• medicines used to treat high blood pressure known as ACE-inhibitors or Angiotensin-II receptor antagonists, such as captopril and losartan or aliskiren or hydralazine
  • medicines used to treat high blood pressure or prostate problems known as alpha-blockers, such as prazosin
  • medicines used to treat high blood pressure and other medicines used to remove water from the body known as diuretics, such as amiloride, spironolactone, acetazolamide and metolazone
  • medicines used to treat unusual heart beats, such as amiodarone, disopyramide, flecainide, lidocaine, sotalol and mexiletine
  • medicines used to treat angina that you spray or dissolve under your tongue such as glyceryl trinitrate or isosorbide dinitrate
  • warfarin, used to prevent atrial fibrillation, unwanted clotting and stroke
  • clofibrate, used to treat high cholesterol
  • moxisylyte used to treat Raynaud's syndrome
  • medicines used to treat pain and inflammation known as NSAIDs, such as indometacin or salicylates such as aspirin
  • medicines used to treat inflammation known as corticosteroids, such as prednisolone and dexamethasone
  • medicines used to treat infections caused by bacteria, such as lymecycline, vancomycin, gentamicin, trimethoprim, cephaloridine, ceftriaxone and colistin
  • medicines used to treat infections caused by fungus, such as amphotericin
  • medicines used to treat infections caused by a virus, such as nelfinavir, ritonavir and saquinavir
  • drugs used after transplants, such as tacrolimus, ciclosporin, aldesleukin
  • medicines used for depression, such as reboxetine, amitriptyline and phenelzine
  • medicines used for mental problems called ‘psychoses’, such as risperidone (see section ‘Do not take Frusol’), amisulpride, sertindole, pimozide and chlorpromazine. Avoid using pimozide at the same time as furosemide
  • lithium, used to treat extreme mood swings
  • medicines used to help you sleep, such as chloral hydrate and triclofos
  • atomoxetine used to treat Attention Deficit Hyperactivity Disorder (ADHD)
  • medicines used to treat epilepsy, such as carbamazepine, phenobarbital and phenytoin
  • medicines used to treat Parkinson’s disease such as levodopa
  • medicines used to treat diabetes
  • medicines to treat asthma, such as salmeterol, salbutamol and theophylline. These medicines also treat chronic obstructive pulmonary disease
  • medicines used to treat blocked noses, such as ephedrine and xylometazoline
  • medicines used to treat cancer such as cisplatin, methotrexate and aminoglutethimide
  • medicines to relax muscles such as baclofen and tizanidine
  • laxatives that help you go to the toilet
  • alprostadil, used to treat male impotence
  • oestrogen and drospirenone, used as contraceptives or in hormone replacement therapy (HRT)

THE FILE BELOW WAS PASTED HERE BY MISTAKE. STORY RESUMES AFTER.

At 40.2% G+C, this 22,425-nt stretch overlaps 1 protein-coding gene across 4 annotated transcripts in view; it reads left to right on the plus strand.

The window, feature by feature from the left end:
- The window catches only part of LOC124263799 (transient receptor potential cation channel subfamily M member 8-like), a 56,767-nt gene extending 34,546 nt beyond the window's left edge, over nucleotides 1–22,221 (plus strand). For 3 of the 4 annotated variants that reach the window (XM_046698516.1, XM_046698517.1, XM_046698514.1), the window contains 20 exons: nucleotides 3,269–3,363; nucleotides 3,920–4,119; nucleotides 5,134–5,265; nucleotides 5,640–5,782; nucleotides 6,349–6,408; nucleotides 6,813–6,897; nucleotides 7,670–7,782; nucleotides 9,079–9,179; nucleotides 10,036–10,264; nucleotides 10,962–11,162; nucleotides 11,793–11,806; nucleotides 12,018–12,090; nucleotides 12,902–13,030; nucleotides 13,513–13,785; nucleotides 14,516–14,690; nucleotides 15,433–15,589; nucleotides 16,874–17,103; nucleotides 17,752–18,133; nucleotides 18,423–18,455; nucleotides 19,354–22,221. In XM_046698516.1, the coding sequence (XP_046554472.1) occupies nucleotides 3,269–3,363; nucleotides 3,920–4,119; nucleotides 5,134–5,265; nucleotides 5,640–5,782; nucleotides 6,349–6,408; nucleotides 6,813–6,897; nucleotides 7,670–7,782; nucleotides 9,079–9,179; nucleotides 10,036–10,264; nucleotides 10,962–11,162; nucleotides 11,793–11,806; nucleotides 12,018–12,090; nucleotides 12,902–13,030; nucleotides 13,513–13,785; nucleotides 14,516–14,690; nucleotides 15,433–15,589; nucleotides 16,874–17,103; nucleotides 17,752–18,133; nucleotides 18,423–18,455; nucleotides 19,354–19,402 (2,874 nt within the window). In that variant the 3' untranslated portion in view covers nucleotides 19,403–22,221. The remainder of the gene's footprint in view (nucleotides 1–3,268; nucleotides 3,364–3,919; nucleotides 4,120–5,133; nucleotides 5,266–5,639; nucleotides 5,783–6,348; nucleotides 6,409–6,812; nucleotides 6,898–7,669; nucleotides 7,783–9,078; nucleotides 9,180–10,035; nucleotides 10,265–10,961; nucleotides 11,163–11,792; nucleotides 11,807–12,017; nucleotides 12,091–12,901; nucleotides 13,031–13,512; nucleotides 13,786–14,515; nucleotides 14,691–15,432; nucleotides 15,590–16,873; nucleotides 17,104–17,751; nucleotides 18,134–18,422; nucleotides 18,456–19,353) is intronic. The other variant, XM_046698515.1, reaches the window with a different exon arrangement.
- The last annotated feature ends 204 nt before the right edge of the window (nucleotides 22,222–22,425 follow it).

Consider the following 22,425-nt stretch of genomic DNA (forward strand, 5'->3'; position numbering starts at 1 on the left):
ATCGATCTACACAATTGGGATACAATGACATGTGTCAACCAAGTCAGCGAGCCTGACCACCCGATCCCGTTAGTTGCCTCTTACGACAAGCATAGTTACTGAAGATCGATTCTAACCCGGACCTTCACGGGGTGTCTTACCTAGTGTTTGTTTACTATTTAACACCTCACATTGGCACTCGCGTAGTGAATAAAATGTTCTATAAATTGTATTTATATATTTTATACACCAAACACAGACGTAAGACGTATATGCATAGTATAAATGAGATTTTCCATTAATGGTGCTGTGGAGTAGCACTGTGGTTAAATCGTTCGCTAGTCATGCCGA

• probenecid, used to treat gout
  • potassium salts used to treat low potassium in the blood
  • sucralfate, used to treat stomach ulcers. Do not take sucralfate within two hours of taking Frusol. This is because the sucralfate can stop the Frusol from working properly
  • antihistamines, used to treat allergies such as cetirizine.

If you are not sure if any of the above apply to you, talk to your doctor or pharmacist before taking Frusol.

Taking Frusol with food and drink

You should avoid drinking alcohol while taking Frusol as this may lower your blood pressure further.

Pregnancy and breast-feeding

Talk to your doctor before taking this medicine if you are pregnant or planning to become pregnant.

You should not take this medicine if you are breast-feeding.

Driving and using machines

While taking this medicine you may feel less alert than normal. If this happens, do not drive a car or use any tools or machines.

Important information about what is in Frusol

This medicine contains:

  • liquid maltitol. If your doctor has told you that you cannot tolerate some sugars, see your doctor before taking this medicine
  • ethanol (alcohol). Each dose contains up to 0.4g of alcohol. It may change or increase the effects of other medicines. It is harmful to those who suffer from alcoholism. You should be aware the product has alcohol in it if:
    • you are pregnant or breast-feeding
    • you have liver disease
    • you have epilepsy
    • you have had a brain injury or brain disease
    • you are going to give this medicine to a child.
Go to top of the page

3. How to take Frusol 40mg/5ml Oral Solution

Take this medicine as your doctor or pharmacist has told you. Look on the label and ask the doctor or pharmacist if you are not sure.

Taking this medicine

  • this medicine contains 40mg of furosemide in each 5ml
  • take this medicine by mouth
  • it is best to take your dose in the morning
  • plan your doses so that they do not affect your personal activities and sleep
  • ask your doctor or pharmacist to help you plan the best time to take this medicine.

Adults

The usual dose for adults is:

  • 40mg each day
  • take the dose prescribed by your doctor.

Children

The usual dose for children is:

  • 1mg to 3mg for each kilogram of the child’s body weight
  • the correct dose will be worked out by the doctor
  • children should not take more than 40mg each day.

Older People

If you are an older person, your doctor may start you on a lower dose and gradually raise this dose.